This week Amazon revealed in a blog post that it is backing federal legislation of marijuana as well as changing its drug testing policy.
According to the blog post written by Amazon consumer boss Dave Clark, the company will no longer screen some workers for cannabis and will adjust its system that measures worker productivity.
Clark wrote that the company is in support of the Marijuana Opportunity Reinvestment and Expungement Act, also known as the More Act, which was reintroduced in the House late last month.
The MORE Act would decriminalize cannabis at the federal level, expunge criminal records and invest in impacted communities.
“We hope that other employers will join us, and that policymakers will act swiftly to pass this law,” Clark wrote.
Clark also revealed in the post that Amazon will no longer include marijuana in its drug screening program for any positions not regulated by the Department of Transportation.
“In the past, like many employers, we’ve disqualified people from working at Amazon if they tested positive for marijuana use,” Clark explained. “However, given where state laws are moving across the U.S., we’ve changed course.”
He continued, “We will no longer include marijuana in our comprehensive drug screening program for any positions not regulated by the Department of Transportation, and will instead treat it the same as alcohol use. We will continue to do impairment checks on the job and will test for all drugs and alcohol after any incident.”
“And because we know that this issue is bigger than Amazon, our public policy team will be actively supporting The Marijuana Opportunity Reinvestment and Expungement Act of 2021 (MORE Act)—federal legislation that would legalize marijuana at the federal level, expunge criminal records, and invest in impacted communities. We hope that other employers will join us, and that policymakers will act swiftly to pass this law.”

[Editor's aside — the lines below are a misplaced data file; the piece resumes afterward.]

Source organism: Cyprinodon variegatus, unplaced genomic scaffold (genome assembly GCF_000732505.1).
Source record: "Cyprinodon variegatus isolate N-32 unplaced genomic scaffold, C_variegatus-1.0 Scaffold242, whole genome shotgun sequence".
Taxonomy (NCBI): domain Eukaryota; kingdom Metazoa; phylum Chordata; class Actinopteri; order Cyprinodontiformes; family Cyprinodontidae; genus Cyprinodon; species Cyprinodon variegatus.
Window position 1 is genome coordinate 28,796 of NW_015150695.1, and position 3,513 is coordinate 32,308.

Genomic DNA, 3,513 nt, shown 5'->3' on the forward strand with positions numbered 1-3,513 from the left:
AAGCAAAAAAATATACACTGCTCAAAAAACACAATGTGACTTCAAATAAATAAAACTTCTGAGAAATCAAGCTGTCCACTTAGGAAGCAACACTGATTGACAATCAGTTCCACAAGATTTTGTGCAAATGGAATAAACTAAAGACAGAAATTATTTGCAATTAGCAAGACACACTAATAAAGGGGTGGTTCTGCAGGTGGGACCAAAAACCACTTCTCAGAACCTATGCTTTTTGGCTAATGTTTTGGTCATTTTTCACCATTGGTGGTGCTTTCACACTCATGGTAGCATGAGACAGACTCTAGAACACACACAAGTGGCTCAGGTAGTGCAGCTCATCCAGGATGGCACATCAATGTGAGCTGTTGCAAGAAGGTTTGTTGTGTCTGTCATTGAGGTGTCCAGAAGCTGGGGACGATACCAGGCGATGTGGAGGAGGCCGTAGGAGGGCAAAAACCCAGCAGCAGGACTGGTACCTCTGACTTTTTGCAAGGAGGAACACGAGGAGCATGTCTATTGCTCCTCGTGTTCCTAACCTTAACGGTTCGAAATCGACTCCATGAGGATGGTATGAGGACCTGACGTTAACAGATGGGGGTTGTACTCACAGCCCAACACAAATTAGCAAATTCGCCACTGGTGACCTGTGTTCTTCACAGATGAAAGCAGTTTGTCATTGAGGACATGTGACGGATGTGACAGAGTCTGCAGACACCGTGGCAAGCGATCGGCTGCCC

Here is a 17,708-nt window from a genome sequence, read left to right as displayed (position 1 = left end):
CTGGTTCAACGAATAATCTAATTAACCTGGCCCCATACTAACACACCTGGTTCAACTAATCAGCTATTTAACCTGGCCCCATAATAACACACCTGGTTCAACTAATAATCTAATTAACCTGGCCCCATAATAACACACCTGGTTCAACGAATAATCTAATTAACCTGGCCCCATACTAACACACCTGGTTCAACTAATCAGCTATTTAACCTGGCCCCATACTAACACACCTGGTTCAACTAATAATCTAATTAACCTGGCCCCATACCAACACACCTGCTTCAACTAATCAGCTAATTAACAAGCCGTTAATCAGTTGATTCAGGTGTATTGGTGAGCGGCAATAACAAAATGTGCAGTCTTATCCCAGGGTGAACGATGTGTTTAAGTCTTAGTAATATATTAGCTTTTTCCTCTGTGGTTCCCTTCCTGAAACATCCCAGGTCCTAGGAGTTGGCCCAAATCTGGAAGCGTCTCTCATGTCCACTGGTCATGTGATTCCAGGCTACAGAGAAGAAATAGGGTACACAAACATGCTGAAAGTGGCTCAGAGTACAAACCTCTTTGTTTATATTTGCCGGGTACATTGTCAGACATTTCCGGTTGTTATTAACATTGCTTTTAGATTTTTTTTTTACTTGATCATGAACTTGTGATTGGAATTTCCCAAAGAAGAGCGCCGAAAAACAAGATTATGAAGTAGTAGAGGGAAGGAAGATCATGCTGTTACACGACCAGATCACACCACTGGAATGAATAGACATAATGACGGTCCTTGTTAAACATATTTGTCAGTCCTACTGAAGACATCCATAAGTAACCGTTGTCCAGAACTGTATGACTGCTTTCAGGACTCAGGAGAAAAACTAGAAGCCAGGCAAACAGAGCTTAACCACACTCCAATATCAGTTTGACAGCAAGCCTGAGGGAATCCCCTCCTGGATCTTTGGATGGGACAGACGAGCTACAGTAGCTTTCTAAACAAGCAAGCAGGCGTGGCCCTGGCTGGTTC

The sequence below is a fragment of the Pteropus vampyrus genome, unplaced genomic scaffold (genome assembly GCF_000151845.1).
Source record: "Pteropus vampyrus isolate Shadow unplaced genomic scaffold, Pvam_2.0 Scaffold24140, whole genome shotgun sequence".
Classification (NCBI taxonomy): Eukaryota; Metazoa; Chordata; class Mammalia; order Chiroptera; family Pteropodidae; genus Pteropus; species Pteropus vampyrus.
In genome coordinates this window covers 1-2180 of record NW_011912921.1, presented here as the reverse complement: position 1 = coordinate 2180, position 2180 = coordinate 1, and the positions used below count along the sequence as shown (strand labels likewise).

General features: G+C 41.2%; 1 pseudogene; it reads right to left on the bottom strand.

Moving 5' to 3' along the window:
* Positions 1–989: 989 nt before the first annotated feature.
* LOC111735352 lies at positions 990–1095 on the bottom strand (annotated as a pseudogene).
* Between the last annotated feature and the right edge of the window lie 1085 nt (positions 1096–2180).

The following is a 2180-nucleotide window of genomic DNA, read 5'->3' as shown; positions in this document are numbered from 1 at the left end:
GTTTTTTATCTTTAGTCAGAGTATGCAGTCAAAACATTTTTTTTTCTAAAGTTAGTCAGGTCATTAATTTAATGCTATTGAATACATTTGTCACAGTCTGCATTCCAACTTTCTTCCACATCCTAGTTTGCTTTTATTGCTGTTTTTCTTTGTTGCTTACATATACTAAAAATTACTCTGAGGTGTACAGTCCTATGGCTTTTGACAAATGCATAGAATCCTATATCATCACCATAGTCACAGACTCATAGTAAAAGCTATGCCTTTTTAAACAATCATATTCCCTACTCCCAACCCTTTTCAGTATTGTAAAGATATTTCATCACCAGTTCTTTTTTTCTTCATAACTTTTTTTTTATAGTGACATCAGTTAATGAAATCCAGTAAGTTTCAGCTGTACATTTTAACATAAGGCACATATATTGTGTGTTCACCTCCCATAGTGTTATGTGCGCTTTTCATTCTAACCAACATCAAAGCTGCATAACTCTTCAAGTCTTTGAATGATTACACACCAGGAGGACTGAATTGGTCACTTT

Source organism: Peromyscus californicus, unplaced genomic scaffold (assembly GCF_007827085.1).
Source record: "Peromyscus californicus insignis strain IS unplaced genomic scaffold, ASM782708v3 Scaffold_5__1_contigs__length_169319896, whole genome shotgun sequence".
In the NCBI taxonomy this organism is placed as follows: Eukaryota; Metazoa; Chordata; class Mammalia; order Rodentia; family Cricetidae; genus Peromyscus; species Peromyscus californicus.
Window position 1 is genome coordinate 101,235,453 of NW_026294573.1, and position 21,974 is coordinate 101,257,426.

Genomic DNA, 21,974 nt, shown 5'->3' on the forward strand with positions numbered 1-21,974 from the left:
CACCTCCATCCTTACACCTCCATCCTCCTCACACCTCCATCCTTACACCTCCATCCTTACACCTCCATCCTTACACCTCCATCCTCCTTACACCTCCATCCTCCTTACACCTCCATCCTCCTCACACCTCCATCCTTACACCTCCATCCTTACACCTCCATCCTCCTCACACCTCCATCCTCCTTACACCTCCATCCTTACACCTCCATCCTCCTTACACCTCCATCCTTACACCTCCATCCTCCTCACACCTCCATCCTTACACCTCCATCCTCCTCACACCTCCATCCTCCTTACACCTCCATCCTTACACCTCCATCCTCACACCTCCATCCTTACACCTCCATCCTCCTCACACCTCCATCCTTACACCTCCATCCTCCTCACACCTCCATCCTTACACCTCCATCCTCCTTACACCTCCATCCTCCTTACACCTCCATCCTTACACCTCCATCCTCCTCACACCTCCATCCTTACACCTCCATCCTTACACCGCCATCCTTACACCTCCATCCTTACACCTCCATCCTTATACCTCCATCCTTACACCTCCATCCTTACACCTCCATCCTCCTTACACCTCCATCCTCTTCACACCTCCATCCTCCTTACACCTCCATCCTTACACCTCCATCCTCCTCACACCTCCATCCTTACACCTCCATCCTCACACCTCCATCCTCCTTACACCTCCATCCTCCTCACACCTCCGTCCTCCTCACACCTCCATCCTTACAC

Clark also revealed that the company is changing its system that measures worker productivity, known as “time off task.”
Amazon tracks productivity rates among its warehouse workers, logging the number of packages they pick, pack and stow each hour. If an Amazon worker takes a break from scanning packages for too long, its internal systems will log it as a time off task and generate a warning, which can later lead to firings.
The measurement system was “only secondarily to identify under-performing employees,” Clark said. He wrote however that Amazon will measure time off tasks over a longer time period. “We believe this change will help ensure the Time off Task policy is used in the way it was intended.”